The Power Of Social Academia Online
Experiences and insights of an academic blogger
This is a great example of an inspiring & spontaneous guest-blogging moment.
As a multi-tasking online professional I’m often too busy to stray too far away from my own teaching & learning path. Yet, sometimes when we read beyond our normal parameters, we can get an unexpected brain-lift. In fact, I mentioned this phenomenon during my iTDi webinar on Creative Thinking Strategies For Teachers. I listed 40 tips for nurturing creativity and ‘reading beyond your niche‘ was one of them.
This tip was on lucky slide number 13.
Brain-lifts are free on the blogosphere if you know where to look;)
That’s what this guest blog post is all about. Free and open social academia and how it can change our educational landscapes for the better.
The blog I stumbled upon for a lightning brain-lift was one by Achilleas Kostoulas.
What struck me about his blog was the fact that it seemed to me as if it was a public display of his ongoing research and work – almost like studying in public. I was very interested in the fact that he was leveraging his blog professionally rather than toiling away behind closed doors.
I must also mention the fact that Achilleas Kostoulas has fascinating research interests. That’s why we need to read beyond our narrow teaching niches now and again. Going walk-about on the blogosphere can be quite an education.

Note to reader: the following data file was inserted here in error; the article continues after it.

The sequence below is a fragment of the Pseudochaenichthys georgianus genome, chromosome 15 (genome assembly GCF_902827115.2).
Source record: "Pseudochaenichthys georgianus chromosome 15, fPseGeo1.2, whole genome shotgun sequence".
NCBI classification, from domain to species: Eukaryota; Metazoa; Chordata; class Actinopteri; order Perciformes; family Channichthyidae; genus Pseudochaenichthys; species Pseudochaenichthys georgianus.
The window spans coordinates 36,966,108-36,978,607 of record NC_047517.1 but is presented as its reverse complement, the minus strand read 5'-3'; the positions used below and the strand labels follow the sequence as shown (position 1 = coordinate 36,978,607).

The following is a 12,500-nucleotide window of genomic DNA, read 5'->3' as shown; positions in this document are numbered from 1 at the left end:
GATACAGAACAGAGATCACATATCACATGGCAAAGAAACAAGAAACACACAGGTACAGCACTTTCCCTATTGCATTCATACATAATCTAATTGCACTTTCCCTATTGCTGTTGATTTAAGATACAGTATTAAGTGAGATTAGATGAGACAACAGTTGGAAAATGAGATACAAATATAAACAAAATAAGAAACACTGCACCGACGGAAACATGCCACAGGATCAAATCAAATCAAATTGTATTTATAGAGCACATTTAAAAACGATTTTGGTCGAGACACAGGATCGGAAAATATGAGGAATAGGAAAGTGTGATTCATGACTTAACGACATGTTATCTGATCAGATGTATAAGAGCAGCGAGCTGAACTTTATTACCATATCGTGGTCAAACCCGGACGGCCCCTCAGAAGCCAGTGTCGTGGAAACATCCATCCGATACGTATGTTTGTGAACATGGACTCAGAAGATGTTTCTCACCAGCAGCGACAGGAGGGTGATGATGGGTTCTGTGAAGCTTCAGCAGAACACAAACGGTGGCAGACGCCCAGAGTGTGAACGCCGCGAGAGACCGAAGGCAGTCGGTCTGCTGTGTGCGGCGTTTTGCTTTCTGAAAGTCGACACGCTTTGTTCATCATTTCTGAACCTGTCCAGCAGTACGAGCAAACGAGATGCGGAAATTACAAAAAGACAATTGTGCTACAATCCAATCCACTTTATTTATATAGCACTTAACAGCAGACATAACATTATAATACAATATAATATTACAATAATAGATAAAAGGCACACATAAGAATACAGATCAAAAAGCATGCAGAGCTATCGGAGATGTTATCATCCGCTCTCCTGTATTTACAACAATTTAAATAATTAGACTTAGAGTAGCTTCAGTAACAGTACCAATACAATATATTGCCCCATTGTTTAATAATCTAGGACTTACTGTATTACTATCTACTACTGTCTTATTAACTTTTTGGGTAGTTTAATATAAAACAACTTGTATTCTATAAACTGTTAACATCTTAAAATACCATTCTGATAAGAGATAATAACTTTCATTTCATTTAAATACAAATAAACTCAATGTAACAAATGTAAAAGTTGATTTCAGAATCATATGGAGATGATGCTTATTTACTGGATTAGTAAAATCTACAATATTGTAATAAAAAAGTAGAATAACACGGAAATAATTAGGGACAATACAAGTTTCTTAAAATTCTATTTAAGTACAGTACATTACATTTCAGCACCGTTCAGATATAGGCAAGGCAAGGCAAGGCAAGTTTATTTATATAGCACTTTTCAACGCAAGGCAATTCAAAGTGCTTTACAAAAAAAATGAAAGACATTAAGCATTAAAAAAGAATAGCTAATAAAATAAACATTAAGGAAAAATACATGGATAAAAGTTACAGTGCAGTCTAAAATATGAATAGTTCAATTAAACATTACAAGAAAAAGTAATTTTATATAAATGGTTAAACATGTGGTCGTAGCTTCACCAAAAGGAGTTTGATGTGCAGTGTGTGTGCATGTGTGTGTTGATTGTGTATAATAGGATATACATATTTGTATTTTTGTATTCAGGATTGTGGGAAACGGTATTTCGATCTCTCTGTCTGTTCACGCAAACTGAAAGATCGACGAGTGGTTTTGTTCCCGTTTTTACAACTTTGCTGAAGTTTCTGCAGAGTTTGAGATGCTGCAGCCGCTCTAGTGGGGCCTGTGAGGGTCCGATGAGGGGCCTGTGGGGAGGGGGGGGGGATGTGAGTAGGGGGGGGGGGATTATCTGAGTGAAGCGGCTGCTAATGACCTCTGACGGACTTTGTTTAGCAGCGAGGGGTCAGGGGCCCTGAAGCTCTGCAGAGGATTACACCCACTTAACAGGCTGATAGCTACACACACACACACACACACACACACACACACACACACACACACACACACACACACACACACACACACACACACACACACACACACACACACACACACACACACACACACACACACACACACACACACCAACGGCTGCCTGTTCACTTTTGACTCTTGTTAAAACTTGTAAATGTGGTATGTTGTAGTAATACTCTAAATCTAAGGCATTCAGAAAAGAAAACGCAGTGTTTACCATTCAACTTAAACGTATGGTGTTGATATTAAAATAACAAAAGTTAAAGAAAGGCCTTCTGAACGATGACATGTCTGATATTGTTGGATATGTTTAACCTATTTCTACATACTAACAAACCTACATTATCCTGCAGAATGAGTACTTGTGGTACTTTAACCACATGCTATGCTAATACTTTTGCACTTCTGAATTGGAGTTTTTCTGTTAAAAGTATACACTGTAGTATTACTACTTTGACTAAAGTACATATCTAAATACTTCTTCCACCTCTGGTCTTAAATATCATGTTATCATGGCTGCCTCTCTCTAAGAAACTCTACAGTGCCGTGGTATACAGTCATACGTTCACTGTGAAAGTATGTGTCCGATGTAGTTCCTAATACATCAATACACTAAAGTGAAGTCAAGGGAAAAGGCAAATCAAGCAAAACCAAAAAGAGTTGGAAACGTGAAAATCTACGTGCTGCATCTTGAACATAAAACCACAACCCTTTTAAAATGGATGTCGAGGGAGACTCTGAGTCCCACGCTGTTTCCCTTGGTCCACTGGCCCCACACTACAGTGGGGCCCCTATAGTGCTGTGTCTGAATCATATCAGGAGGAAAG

I asked Achilleas to explain complex systems theory for us. This is how he describes it.
“Complex Systems Theory (or Complexity) aims to explain how unexpected, intricate phenomena come into existence when a large number of agents interact in relatively straightforward ways. For example, complexity can be used to explain why ant colonies demonstrate ‘intelligence’ without central planning, even though ants are, individually, fairly unsophisticated creatures. Complex Systems Theory originates in the natural sciences, so what my colleagues and I are trying to do is find ways to make it relevant to fields like Applied Linguistics and Education.”
I asked him about his motivation and thoughts on how academia & research interests are being played out on the blogging arena.
His answer went beyond the one-liner sentence I’d asked him to contribute, so naturally I had to ask him to publish it in this guest article for us.
Take it away Achilleas.
For me, there are three main motivations sustaining the blog.
From time to time I have information and research which I want to communicate (e.g., a paper I’ve published, or a conference in which I am appearing). Or maybe I want to communicate an idea in ways that are more accessible than an academic article would be.